By Gregg Hennigan
Librarians aren’t sure how often they’ll be asked to let someone subject to the new sex offender law inside their libraries.
“I would hope once in every five or six years,” Dee Crowner, director of the North Liberty public library, said with a laugh.
I had a story in today’s paper and online about how libraries are dealing with the new law. It prohibits people convicted of sex offenses against minors from being in public libraries, schools and child-care centers without permission, and from loitering within 300 feet of places intended primarily for children.
Click here to read the story.
With the law being so new (it took effect July 1), Johnson County Sheriff Lonny Pulkrabek also wasn’t sure how often those subject to the law would seek permission to be in a library, but he expects libraries to get requests at some point.
“I think that sooner or later, it will likely come up,” he said.
As of Thursday, there were 267 registered sex offenders in Linn County and 87 in Johnson County, not counting those at the Iowa Medical and Classification Center at Oakdale. It was not immediately clear how many were convicted of sex offenses against a minor and therefore barred from public libraries without permission.
Librarians say enforcing the law will be tough.
“We’re not legal agencies,” said Tamara Glise, interim director of the Cedar Rapids library.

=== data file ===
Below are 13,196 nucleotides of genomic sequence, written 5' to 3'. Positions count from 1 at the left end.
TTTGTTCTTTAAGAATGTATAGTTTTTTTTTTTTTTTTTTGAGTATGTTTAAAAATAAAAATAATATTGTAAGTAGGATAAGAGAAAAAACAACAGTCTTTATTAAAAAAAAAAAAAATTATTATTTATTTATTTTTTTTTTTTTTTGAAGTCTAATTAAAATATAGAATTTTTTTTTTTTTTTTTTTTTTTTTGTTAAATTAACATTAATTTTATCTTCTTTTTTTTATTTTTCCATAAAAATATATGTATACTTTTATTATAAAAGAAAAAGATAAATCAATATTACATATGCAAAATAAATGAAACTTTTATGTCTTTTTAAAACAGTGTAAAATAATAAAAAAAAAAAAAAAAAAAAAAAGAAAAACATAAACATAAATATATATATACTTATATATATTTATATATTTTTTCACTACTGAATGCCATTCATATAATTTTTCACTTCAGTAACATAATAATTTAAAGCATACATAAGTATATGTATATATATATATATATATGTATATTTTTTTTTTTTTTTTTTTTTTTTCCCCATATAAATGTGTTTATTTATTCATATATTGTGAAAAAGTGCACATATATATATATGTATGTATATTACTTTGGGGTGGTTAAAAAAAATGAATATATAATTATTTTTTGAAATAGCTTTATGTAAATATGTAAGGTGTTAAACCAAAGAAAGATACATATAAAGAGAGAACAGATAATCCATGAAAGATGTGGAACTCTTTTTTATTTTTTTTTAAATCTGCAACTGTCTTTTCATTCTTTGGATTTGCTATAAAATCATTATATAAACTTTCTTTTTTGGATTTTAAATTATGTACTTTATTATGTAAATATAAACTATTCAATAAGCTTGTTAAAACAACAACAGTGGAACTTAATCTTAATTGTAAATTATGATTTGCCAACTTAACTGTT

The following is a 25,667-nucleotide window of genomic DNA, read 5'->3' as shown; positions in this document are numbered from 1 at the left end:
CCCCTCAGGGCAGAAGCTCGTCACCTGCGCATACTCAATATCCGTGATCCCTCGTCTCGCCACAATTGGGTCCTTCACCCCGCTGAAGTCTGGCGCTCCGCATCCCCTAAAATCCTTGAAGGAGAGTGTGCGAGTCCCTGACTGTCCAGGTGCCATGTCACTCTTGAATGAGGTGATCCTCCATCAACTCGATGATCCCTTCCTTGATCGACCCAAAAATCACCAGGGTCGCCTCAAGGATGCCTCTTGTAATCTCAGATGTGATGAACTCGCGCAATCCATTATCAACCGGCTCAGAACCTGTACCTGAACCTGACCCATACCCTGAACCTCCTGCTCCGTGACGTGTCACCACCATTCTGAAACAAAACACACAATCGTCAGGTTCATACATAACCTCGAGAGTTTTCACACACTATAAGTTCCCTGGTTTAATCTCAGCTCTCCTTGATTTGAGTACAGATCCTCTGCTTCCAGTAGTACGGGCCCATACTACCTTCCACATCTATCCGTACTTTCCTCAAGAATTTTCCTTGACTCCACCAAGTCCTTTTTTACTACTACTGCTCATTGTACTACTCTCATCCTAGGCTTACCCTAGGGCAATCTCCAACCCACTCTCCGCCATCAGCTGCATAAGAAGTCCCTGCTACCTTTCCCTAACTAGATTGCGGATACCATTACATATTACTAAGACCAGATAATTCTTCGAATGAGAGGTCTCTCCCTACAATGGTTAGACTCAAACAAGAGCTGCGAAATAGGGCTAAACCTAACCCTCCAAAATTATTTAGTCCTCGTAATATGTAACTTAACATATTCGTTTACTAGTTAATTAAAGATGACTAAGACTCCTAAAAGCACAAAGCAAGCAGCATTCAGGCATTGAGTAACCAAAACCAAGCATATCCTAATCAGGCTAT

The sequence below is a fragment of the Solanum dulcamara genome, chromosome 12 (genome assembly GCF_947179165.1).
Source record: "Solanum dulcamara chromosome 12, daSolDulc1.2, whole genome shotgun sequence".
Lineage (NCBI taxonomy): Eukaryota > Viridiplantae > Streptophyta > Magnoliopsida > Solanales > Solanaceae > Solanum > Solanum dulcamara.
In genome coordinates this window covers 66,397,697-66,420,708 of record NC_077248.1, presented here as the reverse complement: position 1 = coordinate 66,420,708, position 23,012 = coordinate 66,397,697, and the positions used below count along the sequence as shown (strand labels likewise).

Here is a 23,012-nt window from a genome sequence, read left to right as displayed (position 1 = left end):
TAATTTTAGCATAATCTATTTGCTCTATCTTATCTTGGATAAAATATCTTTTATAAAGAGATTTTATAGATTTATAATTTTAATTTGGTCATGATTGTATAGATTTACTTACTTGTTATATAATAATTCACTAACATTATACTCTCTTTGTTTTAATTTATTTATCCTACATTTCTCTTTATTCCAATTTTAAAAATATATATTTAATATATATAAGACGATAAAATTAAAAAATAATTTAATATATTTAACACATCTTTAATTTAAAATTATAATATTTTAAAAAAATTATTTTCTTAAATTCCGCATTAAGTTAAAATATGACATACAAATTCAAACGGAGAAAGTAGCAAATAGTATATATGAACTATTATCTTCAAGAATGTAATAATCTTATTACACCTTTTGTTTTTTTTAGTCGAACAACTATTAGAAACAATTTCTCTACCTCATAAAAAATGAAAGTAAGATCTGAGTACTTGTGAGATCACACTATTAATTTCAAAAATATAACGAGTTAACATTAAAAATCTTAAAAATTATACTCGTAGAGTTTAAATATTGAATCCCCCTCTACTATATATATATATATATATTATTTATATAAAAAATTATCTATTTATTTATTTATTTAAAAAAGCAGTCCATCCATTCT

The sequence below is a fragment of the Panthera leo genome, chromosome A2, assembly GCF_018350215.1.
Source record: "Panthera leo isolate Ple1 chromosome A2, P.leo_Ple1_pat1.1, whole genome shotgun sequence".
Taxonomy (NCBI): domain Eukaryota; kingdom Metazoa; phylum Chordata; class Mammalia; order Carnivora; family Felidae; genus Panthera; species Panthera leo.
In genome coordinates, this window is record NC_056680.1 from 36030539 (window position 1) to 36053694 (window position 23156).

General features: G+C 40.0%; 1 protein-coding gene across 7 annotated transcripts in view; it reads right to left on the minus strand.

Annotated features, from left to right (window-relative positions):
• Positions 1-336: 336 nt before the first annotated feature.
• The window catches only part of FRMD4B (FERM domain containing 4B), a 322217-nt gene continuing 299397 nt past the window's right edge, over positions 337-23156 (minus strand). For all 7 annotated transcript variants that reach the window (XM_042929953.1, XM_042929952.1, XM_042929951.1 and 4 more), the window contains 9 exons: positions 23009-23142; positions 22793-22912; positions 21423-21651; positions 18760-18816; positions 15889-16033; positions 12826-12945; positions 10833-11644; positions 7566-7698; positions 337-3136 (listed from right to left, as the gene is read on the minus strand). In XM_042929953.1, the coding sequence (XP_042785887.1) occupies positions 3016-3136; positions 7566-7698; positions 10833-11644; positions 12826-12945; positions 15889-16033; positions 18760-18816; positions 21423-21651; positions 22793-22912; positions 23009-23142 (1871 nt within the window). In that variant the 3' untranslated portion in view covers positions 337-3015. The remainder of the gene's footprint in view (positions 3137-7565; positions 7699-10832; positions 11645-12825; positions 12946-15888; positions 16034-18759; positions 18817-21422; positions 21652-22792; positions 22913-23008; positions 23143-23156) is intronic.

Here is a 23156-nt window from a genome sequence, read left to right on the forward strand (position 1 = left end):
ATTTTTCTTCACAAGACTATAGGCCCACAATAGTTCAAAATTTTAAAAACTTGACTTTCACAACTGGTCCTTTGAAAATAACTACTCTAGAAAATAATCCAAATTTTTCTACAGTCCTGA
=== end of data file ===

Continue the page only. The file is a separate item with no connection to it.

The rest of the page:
At an meeting of the Iowa City library board Thursday night, Director Susan Craig said they expect to have a list of the names of all individuals subject to the law. But she too said it would be difficult to enforce.
“It’s not our job to stand at the door and make sure everyone who comes in is legally allowed to be here,” she said.
Before the meeting, I asked her if the library could cross-reference the its database of people who hold library cards with the sex offender registry, and if someone on the registry checked out a book, that would raise a red flag that they were in the library.
But she pointed out that people can have someone else check out materials for them, so using a card does not necessarily mean that person was in the library.
Other local libraries also are considering allowing a designated person, or a courier, get items for someone barred from the library.
One other note. The North Liberty library is in an unusual position in that it is in the same building as the town’s recreation center. The recreation center is not an exclusionary zone under the law, so no one is barred from being in it.
Crowner, the library director, said that made the new law even more complicated for them.